Politics 2003Week of August 18


Burbank, Calif.-The annual conclave of the California Republican Assembly was particularly significant this year. At 69, the CRA is the oldest GOP volunteer group in the Golden State-Cast against the backdrop of the nationally watched recall of Democratic Gov. Gray Davis, the CRA session last week also served as a meeting place for members of the National Federation of Republican Assemblies. Party activists from as far away as North Carolina, Georgia and Rhode Island jetted West for the three-day session at the Burbank Hilton and a special bus trip to the Ronald Reagan Presidential Library in nearby Simi Valley.

Initially founded by then-State Republican Chairman Earl Warren in 1934 to attract younger volunteers to the GOP banner to defeat Socialist Upton Sinclair (who had won the Democratic primary for governor), CRA was a home to moderate Republicans for nearly three decades. In 1964, however, California conservatives mobilized and took over CRA and delivered its endorsement to Barry Goldwater in the state’s presidential primary. Goldwater narrowly won the primary and his victory was pivotal to his eventually winning the GOP nomination for President that year. CRA’s endorsement from then on became the good-as-Goldwater seal of approval for conservative candidates seeking Republican nominations in the Golden State-including early triumphs such as the nominations of Ronald Reagan for governor in 1966 and Max Rafferty for U.S. senator in ’68, and more modern conservative watersheds such as those of Bruce Herschensohn in the 1992 Senate primary to Bill Simon for governor last year.

At this convention, the overwhelming choice of delegates for the GOP nomination against Democratic Sen. Barbara Boxer next year was three-term State Assemblyman and stalwart conservative Tony Strickland of Ventura County. The 33-year-old Strickland is expected to have solid right-of-center backing in the primary in which he will face businesswoman Toni Casey, who has a long history of donating to Democrats and pro-abortion groups, and former U.S. Treasurer Rosario Marin, whose views on most issues are almost as much a mystery as Arnold Schwarzenegger’s.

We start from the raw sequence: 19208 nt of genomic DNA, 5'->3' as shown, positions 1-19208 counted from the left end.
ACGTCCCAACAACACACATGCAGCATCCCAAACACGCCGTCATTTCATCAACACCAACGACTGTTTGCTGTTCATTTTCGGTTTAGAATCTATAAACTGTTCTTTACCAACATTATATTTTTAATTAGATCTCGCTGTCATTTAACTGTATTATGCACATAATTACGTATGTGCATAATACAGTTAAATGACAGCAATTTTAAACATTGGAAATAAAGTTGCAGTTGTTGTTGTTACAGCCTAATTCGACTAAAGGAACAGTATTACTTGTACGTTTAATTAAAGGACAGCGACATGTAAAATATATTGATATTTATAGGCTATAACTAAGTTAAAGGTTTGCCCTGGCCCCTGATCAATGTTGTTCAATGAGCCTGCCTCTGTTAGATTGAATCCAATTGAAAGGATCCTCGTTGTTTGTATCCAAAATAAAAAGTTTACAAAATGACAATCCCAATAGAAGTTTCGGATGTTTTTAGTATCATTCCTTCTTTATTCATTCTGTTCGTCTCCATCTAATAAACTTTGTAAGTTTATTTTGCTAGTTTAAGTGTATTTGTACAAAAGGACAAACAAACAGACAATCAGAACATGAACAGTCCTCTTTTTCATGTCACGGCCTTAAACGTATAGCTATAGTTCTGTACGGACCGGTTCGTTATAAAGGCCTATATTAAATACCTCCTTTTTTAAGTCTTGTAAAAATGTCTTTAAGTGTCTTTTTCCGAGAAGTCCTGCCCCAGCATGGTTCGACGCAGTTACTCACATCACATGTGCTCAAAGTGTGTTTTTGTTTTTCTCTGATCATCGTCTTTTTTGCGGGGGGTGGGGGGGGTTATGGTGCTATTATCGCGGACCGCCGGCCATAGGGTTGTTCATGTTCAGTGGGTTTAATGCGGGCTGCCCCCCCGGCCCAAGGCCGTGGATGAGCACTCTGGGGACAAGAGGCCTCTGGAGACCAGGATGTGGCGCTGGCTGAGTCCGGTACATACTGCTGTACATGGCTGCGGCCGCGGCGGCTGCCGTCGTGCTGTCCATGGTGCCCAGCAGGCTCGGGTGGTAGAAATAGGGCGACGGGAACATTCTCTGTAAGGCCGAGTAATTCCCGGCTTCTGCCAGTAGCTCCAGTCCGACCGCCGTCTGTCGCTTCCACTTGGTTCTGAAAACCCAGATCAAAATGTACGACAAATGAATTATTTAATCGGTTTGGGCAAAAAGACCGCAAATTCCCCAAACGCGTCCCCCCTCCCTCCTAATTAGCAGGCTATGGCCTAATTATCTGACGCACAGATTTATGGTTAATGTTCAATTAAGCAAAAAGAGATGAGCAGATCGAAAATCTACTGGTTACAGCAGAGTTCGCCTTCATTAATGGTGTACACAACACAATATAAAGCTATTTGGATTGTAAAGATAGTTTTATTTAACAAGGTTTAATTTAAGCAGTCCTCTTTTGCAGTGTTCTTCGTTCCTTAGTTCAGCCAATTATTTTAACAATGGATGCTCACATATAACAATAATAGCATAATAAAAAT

To be sure, CRA no longer attracts the battalions of volunteers that prompted Kevin Phillips to say in The Emerging Republican Majority in 1969: “that [P]erhaps no other political impetus in the nation is so important as the middle-class upheaval of the Sun country, and Southern California in particular.” Although most volunteer organizations have dwindled as a result of longer work hours, television and VCRs, and other distractions. CRA still draws a crowd and still packs a political wallop that GOPers from Sacramento to Washington pay attention to. Los Angeles investment banker Gerald Parsky, for example, the President’s closest political friend in California and no favorite of conservatives, thought the Burbank event important enough to host a hospitality suite.

The highlight of the conference was the Friday evening banquet, at which the CRA presented its “Patriot” awards to entertainment figures who have defied the Hollywood culture and been steadfastly conservative. To no one’s surprise, Jane Russell was feted and the film legend, a frequent fixture at conservative gatherings in California and Washington, gave a powerful speech that touched on her religious faith. Others notables honored included Gavin (Love Boat) McLeod and wife Patty, Gary and Dave Johnson (brothers who have created such family-oriented TV programs as Against the Grain and Doc), Morgan (Dallas) Brittany, game show kingpin Wink Martindale, and Lance Wilder, the cartoonist who does the background scenes for “The Simpsons.”


Rep. Darrell Issa, who financed and helped run the successful Davis recall petition campaign, didn’t make the CRA convention. But, after a particularly brutal week that featured his much-watched, tearful withdrawal as a candidate from the October 7 recall election, few could blame the San Diego-area congressman for taking a few days of rest at Lake Tahoe.

“But Darrell’s still a hero and all of CRA salutes him,” former State Sen. Dick Mountjoy of Los Angeles County told me. Echoing most of his fellow conservative stalwarts in California, Mountjoy added that, “without Darrell, we wouldn’t be here. There would have been no recall.”